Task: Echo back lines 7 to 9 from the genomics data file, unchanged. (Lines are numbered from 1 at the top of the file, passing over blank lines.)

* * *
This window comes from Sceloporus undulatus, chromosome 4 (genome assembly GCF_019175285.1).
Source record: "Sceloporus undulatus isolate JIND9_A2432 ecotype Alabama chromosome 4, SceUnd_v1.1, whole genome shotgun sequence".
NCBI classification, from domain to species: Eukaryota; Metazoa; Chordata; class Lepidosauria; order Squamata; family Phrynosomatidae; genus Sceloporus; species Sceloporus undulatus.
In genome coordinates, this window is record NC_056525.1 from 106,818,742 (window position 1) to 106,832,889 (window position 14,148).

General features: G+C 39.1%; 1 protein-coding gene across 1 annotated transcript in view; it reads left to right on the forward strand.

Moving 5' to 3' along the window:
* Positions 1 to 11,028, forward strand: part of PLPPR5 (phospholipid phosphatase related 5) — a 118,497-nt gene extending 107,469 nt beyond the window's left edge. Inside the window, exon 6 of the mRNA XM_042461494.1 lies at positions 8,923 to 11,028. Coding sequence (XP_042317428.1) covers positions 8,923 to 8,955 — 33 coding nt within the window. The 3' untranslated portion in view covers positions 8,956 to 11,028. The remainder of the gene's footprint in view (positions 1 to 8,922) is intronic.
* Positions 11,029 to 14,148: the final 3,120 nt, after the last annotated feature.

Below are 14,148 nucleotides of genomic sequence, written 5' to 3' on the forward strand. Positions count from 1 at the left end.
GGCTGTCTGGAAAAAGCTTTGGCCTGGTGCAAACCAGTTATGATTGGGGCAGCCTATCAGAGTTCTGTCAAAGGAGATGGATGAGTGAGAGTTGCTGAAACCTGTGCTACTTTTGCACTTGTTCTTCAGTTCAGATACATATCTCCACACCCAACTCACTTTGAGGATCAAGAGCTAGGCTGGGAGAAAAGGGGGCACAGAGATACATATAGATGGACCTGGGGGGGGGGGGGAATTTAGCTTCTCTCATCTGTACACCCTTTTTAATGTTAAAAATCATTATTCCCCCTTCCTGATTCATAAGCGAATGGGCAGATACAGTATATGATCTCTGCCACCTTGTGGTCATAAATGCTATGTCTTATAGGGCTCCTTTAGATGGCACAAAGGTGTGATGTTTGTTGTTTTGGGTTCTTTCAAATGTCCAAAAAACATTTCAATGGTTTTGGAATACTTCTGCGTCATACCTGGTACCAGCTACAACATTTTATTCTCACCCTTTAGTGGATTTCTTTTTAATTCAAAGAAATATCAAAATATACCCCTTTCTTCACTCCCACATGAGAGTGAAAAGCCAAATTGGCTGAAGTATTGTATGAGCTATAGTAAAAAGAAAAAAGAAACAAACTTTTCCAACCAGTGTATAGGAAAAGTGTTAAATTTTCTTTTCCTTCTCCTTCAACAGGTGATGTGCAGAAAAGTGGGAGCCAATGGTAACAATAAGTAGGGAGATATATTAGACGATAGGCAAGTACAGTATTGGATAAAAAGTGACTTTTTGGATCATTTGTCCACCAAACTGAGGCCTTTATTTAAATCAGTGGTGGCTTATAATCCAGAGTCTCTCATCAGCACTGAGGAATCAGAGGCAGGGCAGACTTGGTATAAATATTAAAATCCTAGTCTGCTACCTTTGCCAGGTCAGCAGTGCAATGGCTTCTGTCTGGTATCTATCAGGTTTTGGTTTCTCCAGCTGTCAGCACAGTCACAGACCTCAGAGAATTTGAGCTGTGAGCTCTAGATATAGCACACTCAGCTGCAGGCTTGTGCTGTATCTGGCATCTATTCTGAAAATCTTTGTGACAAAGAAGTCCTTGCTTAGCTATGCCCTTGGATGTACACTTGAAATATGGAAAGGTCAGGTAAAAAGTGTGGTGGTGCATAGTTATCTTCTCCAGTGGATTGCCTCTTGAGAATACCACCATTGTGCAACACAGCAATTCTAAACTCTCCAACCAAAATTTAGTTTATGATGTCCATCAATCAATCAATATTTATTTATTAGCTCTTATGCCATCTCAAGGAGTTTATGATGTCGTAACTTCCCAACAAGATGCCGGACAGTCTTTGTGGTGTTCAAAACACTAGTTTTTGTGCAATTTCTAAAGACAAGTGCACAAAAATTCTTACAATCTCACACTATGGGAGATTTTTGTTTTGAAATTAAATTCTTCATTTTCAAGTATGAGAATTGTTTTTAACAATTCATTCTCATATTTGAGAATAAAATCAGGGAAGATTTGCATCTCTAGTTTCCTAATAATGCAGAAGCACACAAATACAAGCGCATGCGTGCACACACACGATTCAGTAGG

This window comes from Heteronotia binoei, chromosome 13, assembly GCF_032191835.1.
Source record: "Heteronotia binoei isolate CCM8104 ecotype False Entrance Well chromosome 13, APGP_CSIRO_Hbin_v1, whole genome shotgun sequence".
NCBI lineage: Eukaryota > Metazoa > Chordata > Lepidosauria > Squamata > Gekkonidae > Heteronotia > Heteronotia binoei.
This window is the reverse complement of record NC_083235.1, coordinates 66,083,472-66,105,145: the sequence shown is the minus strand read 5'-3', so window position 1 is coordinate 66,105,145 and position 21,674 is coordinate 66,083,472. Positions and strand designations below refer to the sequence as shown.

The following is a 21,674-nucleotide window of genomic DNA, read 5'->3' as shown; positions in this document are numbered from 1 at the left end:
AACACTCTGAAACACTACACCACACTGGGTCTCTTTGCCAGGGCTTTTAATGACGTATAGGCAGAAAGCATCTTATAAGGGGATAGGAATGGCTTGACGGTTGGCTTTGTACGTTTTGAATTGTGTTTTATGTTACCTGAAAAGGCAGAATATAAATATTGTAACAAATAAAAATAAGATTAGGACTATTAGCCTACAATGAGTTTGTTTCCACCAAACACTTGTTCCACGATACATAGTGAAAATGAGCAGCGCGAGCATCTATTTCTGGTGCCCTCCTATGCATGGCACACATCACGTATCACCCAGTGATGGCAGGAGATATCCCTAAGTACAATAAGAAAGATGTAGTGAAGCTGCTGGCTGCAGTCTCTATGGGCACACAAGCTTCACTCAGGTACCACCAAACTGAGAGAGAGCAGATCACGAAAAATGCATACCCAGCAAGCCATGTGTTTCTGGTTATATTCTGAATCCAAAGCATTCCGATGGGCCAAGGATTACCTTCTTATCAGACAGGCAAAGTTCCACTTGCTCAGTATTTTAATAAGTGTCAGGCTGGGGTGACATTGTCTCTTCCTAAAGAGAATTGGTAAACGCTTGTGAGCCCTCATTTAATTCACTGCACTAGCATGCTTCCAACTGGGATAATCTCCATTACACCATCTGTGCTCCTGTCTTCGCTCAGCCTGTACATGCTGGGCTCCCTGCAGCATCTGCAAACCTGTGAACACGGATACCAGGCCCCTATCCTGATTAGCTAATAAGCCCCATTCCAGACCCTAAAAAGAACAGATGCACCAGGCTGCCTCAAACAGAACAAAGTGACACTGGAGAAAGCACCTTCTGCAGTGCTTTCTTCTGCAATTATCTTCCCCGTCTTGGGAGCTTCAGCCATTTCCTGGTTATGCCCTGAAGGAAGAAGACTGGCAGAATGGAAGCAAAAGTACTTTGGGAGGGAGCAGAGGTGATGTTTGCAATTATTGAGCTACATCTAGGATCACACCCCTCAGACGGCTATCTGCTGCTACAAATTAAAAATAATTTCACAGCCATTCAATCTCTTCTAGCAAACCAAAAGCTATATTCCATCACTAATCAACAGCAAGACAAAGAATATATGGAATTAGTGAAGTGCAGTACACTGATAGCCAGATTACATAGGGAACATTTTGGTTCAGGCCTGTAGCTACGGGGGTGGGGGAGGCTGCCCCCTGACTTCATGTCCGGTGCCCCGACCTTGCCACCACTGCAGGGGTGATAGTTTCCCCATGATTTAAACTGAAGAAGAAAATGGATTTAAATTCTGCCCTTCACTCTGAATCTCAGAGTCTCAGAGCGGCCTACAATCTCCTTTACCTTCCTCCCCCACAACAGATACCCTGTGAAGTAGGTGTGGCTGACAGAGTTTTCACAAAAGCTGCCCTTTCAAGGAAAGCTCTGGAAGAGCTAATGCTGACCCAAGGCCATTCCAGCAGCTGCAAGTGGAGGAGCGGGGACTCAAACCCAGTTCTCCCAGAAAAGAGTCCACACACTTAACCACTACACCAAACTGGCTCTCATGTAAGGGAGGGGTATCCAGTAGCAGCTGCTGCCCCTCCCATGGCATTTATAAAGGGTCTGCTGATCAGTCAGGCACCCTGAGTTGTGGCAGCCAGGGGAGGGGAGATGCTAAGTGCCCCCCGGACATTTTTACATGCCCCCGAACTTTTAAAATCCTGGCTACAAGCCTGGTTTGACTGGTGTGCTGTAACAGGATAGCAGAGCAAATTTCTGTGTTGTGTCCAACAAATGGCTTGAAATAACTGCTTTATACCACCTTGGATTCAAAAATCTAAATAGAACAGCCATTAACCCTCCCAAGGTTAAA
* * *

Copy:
* Positions 1 to 11,028, forward strand: part of PLPPR5 (phospholipid phosphatase related 5) — a 118,497-nt gene extending 107,469 nt beyond the window's left edge. Inside the window, exon 6 of the mRNA XM_042461494.1 lies at positions 8,923 to 11,028. Coding sequence (XP_042317428.1) covers positions 8,923 to 8,955 — 33 coding nt within the window. The 3' untranslated portion in view covers positions 8,956 to 11,028. The remainder of the gene's footprint in view (positions 1 to 8,922) is intronic.
* Positions 11,029 to 14,148: the final 3,120 nt, after the last annotated feature.

Below are 14,148 nucleotides of genomic sequence, written 5' to 3' on the forward strand. Positions count from 1 at the left end.